Banning protests wrong

In response to an incident in Topeka, Kan., where members of Westboro Baptist Church picketed funerals for soldiers killed overseas, Illinois State Rep. Brandon Phelps, D-Norris City, has introduced legislation creating a “Let Them Rest in Peace” law that would essentially ban future protests at funerals. The bill would keep protesters 300 feet away from funerals and memorial services for 30 minutes before and after the ceremony, as well as during the ceremony.

Picketed funerals of service men and women is not unique to Kansas – at least six funerals for Illinois soldiers have been picketed, Lt. Gov. Pat Quinn said. Funerals have also been picketed in Indiana, including one incident where a sign read “Thank God for dead soldiers.”

These protests are led by religious zealots who believe soldiers are being punished for believing that homosexuality is acceptable. Soldiers “have been raised on a big lie that being gay is OK,” said Shirley Phelps-Roper, a church attorney and daughter of the catalyst of the protests.

The notion that protesting the funeral of a soldier is one many should be unable to stomach, and something that we at the Daily Illini do not condone. However, the First Amendment protects a right to free speech, and if people choose to protest a funeral they should be afforded that right.

It also does not help that this law is not completely thought out. For example, this bill only limits loud or visually offensive protests to 300 feet away from the ceremony or the entrance of any location hosting the ceremony. However, at 301 feet, there is no language limiting protest. Essentially, a protest can occur in the north end zone of Memorial Stadium while a funeral is taking place in the south end zone, meaning families will still be able to see and hear the protest, negating any effect the bill may have.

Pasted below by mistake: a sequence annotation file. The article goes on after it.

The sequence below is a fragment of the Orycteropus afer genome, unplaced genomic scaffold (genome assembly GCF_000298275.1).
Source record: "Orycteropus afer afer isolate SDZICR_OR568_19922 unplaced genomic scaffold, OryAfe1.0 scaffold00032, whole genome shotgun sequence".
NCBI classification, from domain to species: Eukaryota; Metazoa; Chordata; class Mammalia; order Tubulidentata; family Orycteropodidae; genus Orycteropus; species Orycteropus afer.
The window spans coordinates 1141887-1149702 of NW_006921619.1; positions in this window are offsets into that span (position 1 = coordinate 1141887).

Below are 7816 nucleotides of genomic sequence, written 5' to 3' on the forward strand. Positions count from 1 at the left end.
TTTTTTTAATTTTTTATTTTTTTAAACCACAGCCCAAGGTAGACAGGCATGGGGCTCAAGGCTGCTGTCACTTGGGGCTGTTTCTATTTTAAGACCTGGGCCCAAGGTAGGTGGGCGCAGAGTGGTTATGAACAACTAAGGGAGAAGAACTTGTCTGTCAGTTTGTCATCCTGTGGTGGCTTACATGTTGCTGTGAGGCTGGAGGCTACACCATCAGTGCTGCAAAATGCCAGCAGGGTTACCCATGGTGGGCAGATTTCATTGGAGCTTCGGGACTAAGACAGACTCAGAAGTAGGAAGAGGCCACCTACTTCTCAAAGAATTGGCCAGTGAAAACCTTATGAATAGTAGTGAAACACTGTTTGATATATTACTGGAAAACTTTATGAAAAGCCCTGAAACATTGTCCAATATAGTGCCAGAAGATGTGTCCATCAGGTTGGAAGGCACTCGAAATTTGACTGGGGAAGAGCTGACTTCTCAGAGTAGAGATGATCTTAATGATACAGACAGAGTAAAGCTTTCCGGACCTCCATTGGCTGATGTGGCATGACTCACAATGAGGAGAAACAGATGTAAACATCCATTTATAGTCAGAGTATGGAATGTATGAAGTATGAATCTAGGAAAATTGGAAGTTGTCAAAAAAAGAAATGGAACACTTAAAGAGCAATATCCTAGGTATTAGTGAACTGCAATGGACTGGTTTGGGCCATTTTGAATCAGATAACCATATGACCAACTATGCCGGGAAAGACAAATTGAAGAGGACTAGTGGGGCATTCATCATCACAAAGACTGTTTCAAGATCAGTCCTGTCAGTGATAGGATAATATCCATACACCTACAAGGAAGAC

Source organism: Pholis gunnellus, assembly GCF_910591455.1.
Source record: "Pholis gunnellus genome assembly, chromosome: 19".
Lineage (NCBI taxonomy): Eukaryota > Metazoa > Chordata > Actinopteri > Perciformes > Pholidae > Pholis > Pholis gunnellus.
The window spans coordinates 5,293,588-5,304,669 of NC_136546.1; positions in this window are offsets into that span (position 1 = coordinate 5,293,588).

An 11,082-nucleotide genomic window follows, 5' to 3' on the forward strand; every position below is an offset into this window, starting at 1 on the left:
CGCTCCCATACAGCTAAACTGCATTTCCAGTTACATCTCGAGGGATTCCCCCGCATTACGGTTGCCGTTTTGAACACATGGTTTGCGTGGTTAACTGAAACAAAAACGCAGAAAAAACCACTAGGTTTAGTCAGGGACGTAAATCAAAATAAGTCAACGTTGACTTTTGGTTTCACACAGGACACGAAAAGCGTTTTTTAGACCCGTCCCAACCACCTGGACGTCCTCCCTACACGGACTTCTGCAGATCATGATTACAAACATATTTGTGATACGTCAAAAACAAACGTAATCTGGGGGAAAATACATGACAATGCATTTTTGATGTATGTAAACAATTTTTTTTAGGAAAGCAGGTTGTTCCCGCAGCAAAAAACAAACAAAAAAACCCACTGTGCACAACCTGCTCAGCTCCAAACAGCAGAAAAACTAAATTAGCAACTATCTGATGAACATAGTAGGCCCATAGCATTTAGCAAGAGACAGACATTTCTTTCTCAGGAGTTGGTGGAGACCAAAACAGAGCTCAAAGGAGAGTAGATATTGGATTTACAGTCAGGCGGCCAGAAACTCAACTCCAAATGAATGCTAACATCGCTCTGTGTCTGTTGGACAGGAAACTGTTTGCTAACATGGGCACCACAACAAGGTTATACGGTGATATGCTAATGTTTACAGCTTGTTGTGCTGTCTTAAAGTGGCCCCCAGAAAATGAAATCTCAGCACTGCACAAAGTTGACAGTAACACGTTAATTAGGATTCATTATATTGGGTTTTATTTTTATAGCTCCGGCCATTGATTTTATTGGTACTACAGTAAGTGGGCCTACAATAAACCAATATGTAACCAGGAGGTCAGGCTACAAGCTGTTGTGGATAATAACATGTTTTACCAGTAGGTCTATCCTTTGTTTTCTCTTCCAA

This bill, if passed, would likely be subjected to judicial strict scrutiny, a legal test that has struck down several laws because they were not “narrowly tailored to promote a compelling governmental interest.” The question is if the well being of the family of a fallen soldier is a compelling governmental interest. Richard Fallon, a professor of constitutional law at Harvard University said in the Tribune article that this is a distinct possibility: “If this speech was specifically designed to exacerbate wounds, that could be the key.”

Quinn said this is exactly what the law protects against. However, the right to free speech should always trump the needs of one individual or group. Families should indeed be permitted to have quiet funerals for their loved ones, but there are ways to do this that do not require restrictions on free speech.

The premise of this law is innocent and pure, but also is a violation of free speech. Even something as appalling as the protesting of a fallen soldier’s funeral – those who died to protect the very right to do this – should be permissible by law.